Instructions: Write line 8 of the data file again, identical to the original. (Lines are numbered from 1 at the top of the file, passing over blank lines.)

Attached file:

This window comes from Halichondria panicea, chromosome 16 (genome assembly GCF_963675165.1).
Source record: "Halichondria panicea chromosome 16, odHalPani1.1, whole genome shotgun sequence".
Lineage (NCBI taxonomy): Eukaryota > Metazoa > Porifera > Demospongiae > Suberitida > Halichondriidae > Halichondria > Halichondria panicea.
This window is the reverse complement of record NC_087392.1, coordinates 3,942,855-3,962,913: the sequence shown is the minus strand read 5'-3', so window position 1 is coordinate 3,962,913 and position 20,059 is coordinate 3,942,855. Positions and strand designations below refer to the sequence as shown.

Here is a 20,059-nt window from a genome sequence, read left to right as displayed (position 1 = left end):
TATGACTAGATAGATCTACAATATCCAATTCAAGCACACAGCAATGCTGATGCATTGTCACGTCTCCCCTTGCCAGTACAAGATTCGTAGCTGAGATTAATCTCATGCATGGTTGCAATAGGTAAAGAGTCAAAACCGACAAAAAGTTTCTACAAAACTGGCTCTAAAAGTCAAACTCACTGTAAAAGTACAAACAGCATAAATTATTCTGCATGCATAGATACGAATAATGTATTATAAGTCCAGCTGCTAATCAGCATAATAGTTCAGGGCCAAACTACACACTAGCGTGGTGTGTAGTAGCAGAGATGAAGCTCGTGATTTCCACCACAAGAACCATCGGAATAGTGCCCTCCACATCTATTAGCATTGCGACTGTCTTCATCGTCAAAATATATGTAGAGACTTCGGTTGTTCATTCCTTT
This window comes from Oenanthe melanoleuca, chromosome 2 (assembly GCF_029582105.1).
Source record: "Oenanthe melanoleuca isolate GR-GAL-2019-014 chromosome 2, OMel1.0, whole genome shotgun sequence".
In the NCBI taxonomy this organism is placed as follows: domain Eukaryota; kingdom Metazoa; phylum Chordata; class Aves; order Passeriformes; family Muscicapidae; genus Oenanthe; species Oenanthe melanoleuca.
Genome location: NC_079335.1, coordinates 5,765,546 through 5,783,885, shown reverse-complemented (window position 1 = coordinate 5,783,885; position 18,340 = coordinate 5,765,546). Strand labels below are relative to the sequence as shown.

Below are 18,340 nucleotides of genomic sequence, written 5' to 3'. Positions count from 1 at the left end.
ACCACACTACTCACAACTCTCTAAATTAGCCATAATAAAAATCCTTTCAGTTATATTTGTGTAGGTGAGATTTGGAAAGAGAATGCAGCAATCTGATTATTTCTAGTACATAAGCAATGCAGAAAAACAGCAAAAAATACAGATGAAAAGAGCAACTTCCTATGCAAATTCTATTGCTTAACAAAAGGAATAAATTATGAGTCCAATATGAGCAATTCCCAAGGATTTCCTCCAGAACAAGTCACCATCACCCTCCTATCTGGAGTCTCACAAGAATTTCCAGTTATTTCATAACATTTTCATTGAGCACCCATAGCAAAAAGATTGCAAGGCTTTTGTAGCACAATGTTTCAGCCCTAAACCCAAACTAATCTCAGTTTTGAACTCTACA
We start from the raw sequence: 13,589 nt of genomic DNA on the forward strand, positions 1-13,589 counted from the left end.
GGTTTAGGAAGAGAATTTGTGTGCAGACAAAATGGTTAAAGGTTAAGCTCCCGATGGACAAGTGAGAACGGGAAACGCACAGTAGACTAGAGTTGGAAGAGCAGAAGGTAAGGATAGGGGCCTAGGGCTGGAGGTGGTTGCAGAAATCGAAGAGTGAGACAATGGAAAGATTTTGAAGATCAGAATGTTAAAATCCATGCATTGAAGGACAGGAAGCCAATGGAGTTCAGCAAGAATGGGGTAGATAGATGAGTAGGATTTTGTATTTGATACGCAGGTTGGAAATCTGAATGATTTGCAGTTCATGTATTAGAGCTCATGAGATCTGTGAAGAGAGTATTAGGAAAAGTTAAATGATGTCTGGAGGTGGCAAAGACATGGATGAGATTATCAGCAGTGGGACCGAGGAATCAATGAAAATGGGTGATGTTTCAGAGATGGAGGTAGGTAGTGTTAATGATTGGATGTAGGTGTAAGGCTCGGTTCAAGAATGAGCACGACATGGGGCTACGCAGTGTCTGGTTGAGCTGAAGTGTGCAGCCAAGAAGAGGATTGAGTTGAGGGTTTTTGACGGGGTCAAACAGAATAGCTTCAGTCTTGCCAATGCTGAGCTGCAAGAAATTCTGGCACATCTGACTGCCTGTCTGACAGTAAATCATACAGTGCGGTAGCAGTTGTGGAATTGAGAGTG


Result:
Source record: "Oenanthe melanoleuca isolate GR-GAL-2019-014 chromosome 2, OMel1.0, whole genome shotgun sequence".